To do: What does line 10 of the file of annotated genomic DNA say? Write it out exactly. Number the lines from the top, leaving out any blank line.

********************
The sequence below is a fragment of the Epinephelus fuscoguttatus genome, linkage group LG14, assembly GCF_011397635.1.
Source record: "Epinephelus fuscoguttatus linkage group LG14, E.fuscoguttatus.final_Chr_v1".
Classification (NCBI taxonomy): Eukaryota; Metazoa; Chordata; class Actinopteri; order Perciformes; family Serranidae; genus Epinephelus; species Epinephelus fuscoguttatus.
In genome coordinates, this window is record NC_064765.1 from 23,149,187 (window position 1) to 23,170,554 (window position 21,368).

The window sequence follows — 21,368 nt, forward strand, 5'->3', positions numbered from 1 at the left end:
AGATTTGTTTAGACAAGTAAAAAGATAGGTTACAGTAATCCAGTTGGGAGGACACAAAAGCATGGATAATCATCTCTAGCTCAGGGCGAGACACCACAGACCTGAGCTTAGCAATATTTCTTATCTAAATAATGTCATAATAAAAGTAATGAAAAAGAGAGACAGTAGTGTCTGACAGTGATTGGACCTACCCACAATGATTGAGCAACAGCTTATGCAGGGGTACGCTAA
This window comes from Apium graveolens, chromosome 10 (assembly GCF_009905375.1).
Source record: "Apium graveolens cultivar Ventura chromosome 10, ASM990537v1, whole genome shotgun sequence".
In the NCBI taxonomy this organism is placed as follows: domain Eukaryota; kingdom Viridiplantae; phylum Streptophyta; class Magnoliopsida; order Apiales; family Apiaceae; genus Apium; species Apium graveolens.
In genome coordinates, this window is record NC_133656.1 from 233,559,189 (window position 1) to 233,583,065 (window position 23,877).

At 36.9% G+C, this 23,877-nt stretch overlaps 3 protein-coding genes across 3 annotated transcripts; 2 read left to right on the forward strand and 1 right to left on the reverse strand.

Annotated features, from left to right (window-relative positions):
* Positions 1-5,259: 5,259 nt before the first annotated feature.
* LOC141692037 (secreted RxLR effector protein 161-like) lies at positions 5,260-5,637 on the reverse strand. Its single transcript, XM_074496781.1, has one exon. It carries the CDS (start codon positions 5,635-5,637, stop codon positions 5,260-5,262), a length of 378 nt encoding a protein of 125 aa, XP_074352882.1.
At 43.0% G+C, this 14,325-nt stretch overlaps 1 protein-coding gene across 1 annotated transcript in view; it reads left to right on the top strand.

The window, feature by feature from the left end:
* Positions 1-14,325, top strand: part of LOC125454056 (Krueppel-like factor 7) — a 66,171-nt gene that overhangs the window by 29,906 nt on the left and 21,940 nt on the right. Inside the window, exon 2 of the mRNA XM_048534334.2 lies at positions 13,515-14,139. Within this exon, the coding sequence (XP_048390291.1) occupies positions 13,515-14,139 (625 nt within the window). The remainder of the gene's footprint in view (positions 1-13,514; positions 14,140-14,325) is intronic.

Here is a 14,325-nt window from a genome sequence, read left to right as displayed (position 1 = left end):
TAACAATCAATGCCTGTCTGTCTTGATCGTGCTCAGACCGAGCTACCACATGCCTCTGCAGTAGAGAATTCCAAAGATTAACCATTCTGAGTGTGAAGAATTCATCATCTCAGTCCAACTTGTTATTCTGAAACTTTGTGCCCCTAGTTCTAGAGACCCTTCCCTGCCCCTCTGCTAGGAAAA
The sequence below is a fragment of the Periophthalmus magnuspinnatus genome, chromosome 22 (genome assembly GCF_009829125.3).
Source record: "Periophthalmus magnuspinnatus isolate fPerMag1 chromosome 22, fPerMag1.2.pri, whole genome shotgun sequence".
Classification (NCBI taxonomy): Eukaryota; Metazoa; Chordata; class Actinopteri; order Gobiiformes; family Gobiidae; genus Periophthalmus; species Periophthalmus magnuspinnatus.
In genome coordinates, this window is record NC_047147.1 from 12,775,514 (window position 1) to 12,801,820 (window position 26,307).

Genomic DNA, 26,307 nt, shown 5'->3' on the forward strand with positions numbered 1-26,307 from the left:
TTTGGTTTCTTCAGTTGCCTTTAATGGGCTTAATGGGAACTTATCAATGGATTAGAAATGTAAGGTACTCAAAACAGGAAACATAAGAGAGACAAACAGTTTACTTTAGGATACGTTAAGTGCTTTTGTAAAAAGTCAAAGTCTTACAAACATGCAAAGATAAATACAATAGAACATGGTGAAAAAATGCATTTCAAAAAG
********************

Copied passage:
In genome coordinates, this window is record NC_133656.1 from 233,559,189 (window position 1) to 233,583,065 (window position 23,877).